More than 20 percent of U.S. workers belonged to a union in 1983. Labor contracts typically provided cost-of-living adjustments tied to inflation. And competition for workers meant those union pay increases helped push up income for non-union workers, too.

Last year, just 12 percent of U.S. workers belonged to unions. And among union members, a majority now work for the government, not private companies. Wages of government workers are under assault as state governments and the federal government seek to cut spending and narrow gaping budget deficits.

Workers’ average weekly wages, adjusted for inflation, fell in February to $351.89. It was the third drop in four months.

The result is that even historically low inflation feels high. So “when you mention low inflation to real people on the street, they immediately roll their eyes,” says Greg McBride, senior financial analyst at Bankrate.com.

Falling behind inflation is something many people hadn’t experienced much in their working careers until now. In the 1990s and 2000s, for instance, most Americans kept ahead of rising prices. Inflation averaged under 3 percent.

And inflation-adjusted incomes rose steadily from 1994 to 1999. Once the 2001 recession hit, incomes did falter. But after that, they resumed their growth, rising each year until the most recent recession hit in December 2007.

Rates on six-month CDs were also much higher than they are now: They averaged 5.4 percent from 1990 to 1999 and 3.3 percent from 2000 to 2009.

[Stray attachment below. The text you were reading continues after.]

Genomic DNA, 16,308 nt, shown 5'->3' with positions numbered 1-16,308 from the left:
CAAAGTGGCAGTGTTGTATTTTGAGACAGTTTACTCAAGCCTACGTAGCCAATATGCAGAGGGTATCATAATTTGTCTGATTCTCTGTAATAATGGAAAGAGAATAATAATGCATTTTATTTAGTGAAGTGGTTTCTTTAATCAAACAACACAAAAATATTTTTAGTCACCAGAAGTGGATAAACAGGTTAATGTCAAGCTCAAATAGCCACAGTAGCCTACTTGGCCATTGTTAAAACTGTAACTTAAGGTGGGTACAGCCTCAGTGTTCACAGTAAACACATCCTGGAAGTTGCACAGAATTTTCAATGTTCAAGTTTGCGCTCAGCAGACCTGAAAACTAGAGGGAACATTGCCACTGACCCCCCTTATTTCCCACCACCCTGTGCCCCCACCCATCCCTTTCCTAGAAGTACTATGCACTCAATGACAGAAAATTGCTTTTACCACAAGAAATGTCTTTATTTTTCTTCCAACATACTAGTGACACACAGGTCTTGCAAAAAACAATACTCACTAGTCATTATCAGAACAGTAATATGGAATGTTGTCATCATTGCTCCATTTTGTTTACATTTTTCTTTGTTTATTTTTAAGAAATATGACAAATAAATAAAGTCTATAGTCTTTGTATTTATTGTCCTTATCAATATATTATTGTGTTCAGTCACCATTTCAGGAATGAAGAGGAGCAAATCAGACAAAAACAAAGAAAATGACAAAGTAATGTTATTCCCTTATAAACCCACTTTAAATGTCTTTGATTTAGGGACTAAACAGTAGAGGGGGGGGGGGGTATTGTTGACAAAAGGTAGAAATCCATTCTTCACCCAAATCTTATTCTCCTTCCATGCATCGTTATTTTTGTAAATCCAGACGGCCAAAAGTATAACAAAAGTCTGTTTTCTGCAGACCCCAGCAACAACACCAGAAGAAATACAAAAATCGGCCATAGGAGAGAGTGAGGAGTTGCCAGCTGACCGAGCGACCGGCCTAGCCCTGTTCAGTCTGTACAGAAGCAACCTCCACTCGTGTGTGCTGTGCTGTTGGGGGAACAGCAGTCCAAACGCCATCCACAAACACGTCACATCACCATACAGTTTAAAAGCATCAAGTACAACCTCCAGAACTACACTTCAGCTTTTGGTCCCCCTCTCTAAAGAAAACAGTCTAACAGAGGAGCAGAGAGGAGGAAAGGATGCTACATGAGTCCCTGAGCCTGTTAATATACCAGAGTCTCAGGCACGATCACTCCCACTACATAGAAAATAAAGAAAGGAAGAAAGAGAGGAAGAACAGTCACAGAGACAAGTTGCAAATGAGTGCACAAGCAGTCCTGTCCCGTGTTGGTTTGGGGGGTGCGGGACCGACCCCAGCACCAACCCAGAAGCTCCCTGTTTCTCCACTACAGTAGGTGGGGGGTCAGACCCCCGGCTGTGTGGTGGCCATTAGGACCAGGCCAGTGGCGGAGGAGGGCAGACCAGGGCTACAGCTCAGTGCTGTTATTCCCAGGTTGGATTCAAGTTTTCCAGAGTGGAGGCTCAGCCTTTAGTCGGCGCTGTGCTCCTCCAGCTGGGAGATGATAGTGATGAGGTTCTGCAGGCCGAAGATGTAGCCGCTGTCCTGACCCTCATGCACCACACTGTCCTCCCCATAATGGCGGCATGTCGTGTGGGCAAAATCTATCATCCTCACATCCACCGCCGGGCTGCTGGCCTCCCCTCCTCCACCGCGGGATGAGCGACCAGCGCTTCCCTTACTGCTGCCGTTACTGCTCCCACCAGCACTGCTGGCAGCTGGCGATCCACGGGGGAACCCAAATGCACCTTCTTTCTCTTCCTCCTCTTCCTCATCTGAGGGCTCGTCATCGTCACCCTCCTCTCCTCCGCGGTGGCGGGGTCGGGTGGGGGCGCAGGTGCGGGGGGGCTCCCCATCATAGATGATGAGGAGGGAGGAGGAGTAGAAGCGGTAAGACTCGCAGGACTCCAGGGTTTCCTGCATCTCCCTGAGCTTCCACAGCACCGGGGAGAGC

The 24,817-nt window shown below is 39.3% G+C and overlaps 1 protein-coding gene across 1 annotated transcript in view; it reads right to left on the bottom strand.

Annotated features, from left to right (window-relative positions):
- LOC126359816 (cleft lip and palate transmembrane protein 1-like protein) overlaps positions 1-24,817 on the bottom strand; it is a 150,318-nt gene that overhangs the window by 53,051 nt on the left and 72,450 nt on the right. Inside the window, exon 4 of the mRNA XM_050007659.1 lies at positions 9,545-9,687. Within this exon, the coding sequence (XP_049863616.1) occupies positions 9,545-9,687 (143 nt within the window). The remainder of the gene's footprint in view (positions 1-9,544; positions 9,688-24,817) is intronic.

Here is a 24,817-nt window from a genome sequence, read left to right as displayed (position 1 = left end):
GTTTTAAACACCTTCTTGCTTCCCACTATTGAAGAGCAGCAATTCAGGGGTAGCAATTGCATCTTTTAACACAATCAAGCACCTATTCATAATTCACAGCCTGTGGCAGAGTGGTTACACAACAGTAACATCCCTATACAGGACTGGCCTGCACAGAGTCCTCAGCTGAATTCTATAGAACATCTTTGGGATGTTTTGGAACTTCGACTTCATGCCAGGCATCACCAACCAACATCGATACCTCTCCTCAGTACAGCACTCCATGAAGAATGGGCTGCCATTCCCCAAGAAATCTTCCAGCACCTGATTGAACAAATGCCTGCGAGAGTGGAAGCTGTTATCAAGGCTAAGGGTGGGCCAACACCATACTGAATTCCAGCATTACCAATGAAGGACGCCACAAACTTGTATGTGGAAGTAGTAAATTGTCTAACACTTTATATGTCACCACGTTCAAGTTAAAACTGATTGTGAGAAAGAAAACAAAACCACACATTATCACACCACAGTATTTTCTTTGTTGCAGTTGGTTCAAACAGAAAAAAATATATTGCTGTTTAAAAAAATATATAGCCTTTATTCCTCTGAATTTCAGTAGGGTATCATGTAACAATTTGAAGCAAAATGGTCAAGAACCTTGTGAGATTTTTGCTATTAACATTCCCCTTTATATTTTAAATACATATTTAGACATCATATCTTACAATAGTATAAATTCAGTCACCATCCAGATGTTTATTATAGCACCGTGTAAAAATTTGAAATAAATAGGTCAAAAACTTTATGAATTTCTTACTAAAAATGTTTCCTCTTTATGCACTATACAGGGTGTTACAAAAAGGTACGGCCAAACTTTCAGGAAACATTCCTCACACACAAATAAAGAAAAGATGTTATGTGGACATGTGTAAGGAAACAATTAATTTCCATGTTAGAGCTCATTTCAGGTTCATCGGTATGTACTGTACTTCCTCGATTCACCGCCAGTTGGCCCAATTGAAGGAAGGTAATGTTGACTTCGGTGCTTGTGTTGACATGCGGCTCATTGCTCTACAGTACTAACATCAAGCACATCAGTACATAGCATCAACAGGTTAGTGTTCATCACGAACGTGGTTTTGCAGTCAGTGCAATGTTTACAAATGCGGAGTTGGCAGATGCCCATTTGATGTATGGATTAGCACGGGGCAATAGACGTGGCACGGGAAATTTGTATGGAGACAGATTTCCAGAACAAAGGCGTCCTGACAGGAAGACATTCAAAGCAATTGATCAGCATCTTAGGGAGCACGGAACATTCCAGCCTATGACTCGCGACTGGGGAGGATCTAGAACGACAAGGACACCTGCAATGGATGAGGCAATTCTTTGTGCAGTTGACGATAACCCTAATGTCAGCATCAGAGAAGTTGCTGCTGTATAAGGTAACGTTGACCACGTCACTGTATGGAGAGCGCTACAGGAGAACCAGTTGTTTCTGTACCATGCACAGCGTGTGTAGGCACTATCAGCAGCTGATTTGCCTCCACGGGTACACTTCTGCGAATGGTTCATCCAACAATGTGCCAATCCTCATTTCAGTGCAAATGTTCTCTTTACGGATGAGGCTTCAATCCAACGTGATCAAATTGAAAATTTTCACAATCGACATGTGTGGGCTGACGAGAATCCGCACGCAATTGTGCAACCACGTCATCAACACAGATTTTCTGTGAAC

These days, though, Americans face the certainty of higher prices ahead.

Whirlpool, Kraft, McDonald’s, Clorox, Kellogg, and clothing companies such as Wrangler jeans maker VF Corp., J.C. Penney Co., and Nike say they plan to raise prices. Whirlpool, which makes Maytag and KitchenAid appliances, says it’s raising prices in response to higher raw material costs.

Kellogg, which makes Frosted Flakes and Pop Tarts, is increasing prices on some products to offset costlier ingredients. Kellogg is responding to soaring costs for commodities including wheat, corn, sugar, cotton, beef and pork.

Vickens Moscova, a self-employed marketer in Elizabeth, N.J., says he’s paying more for staples like cereal, bread, eggs and public transportation. Yet he’s making little from his savings.

“It is a huge pinch,” says Moscova, 25.

Though higher gasoline and food prices may lift the inflation rate in coming months, the Fed says it doesn’t think inflation will pose a long-term threat to the economy. The central bank projects that inflation won’t exceed 1.7 percent this year.

But if oil prices, now around $101 a barrel, were to go much higher, economists say heavier fuel bills would cause people and consumers to cut back spending on cars, appliances and other items.

Another recession would be possible if prices began to approach $150 a barrel. Back in 1983, a barrel of oil cost just $29.40 — or $65 in today’s prices, adjusted for inflation.

All that said, today’s consumers are fortunate that today’s lower rates mean one major household cost remains far lower than in the 1980s: a mortgage.

Thanks, in part, to the Fed’s efforts to push down loan rates starting with the financial crisis, the average rate on a 30 year fixed mortgage is below 5 percent.

The comparable rate in 1981? 18 percent.

(TM and © Copyright 2010 CBS Local Media, a division of CBS Radio Inc. and its relevant subsidiaries. CBS RADIO and EYE Logo TM and Copyright 2010 CBS Broadcasting Inc. Used under license. All Rights Reserved. This material may not be published, broadcast, rewritten, or redistributed. The Associated Press contributed to this report.)